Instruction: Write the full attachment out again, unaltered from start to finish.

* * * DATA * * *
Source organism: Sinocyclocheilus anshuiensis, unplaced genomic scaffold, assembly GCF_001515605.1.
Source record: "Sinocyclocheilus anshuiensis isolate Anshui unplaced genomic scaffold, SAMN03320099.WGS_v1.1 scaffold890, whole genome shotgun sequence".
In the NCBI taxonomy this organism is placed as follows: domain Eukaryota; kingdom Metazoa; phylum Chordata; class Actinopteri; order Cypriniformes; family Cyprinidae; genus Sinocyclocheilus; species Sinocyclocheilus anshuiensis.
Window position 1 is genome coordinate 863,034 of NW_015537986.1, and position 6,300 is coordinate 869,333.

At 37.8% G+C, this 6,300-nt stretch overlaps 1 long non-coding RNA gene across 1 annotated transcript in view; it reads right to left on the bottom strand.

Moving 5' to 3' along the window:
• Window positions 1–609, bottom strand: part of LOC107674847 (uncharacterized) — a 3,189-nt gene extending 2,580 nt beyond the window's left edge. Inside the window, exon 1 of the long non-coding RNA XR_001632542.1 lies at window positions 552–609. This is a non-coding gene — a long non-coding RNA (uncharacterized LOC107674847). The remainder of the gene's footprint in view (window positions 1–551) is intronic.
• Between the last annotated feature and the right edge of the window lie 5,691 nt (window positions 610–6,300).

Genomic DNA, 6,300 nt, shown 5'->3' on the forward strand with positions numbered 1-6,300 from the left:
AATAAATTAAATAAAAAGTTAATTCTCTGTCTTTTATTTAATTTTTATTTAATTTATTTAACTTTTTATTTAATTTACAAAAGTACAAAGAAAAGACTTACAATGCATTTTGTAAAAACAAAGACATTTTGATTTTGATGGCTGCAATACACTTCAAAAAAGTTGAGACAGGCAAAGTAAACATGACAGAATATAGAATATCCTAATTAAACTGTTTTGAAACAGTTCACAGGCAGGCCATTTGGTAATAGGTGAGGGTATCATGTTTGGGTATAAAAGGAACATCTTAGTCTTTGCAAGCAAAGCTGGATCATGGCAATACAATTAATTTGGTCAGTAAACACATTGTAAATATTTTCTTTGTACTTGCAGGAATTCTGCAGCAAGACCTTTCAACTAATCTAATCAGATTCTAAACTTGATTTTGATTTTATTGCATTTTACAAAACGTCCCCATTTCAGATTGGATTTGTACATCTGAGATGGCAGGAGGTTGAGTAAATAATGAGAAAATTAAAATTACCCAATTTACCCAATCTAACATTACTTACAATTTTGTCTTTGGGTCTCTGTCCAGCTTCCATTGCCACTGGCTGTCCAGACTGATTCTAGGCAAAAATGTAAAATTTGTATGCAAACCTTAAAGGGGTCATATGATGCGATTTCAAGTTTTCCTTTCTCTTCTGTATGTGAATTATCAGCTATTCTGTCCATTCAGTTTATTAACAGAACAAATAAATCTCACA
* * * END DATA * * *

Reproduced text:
Source organism: Sinocyclocheilus anshuiensis, unplaced genomic scaffold, assembly GCF_001515605.1.
Source record: "Sinocyclocheilus anshuiensis isolate Anshui unplaced genomic scaffold, SAMN03320099.WGS_v1.1 scaffold890, whole genome shotgun sequence".
In the NCBI taxonomy this organism is placed as follows: domain Eukaryota; kingdom Metazoa; phylum Chordata; class Actinopteri; order Cypriniformes; family Cyprinidae; genus Sinocyclocheilus; species Sinocyclocheilus anshuiensis.
Window position 1 is genome coordinate 863,034 of NW_015537986.1, and position 6,300 is coordinate 869,333.

At 37.8% G+C, this 6,300-nt stretch overlaps 1 long non-coding RNA gene across 1 annotated transcript in view; it reads right to left on the bottom strand.

Moving 5' to 3' along the window:
• Window positions 1–609, bottom strand: part of LOC107674847 (uncharacterized) — a 3,189-nt gene extending 2,580 nt beyond the window's left edge. Inside the window, exon 1 of the long non-coding RNA XR_001632542.1 lies at window positions 552–609. This is a non-coding gene — a long non-coding RNA (uncharacterized LOC107674847). The remainder of the gene's footprint in view (window positions 1–551) is intronic.
• Between the last annotated feature and the right edge of the window lie 5,691 nt (window positions 610–6,300).

Genomic DNA, 6,300 nt, shown 5'->3' on the forward strand with positions numbered 1-6,300 from the left:
AATAAATTAAATAAAAAGTTAATTCTCTGTCTTTTATTTAATTTTTATTTAATTTATTTAACTTTTTATTTAATTTACAAAAGTACAAAGAAAAGACTTACAATGCATTTTGTAAAAACAAAGACATTTTGATTTTGATGGCTGCAATACACTTCAAAAAAGTTGAGACAGGCAAAGTAAACATGACAGAATATAGAATATCCTAATTAAACTGTTTTGAAACAGTTCACAGGCAGGCCATTTGGTAATAGGTGAGGGTATCATGTTTGGGTATAAAAGGAACATCTTAGTCTTTGCAAGCAAAGCTGGATCATGGCAATACAATTAATTTGGTCAGTAAACACATTGTAAATATTTTCTTTGTACTTGCAGGAATTCTGCAGCAAGACCTTTCAACTAATCTAATCAGATTCTAAACTTGATTTTGATTTTATTGCATTTTACAAAACGTCCCCATTTCAGATTGGATTTGTACATCTGAGATGGCAGGAGGTTGAGTAAATAATGAGAAAATTAAAATTACCCAATTTACCCAATCTAACATTACTTACAATTTTGTCTTTGGGTCTCTGTCCAGCTTCCATTGCCACTGGCTGTCCAGACTGATTCTAGGCAAAAATGTAAAATTTGTATGCAAACCTTAAAGGGGTCATATGATGCGATTTCAAGTTTTCCTTTCTCTTCTGTATGTGAATTATCAGCTATTCTGTCCATTCAGTTTATTAACAGAACAAATAAATCTCACA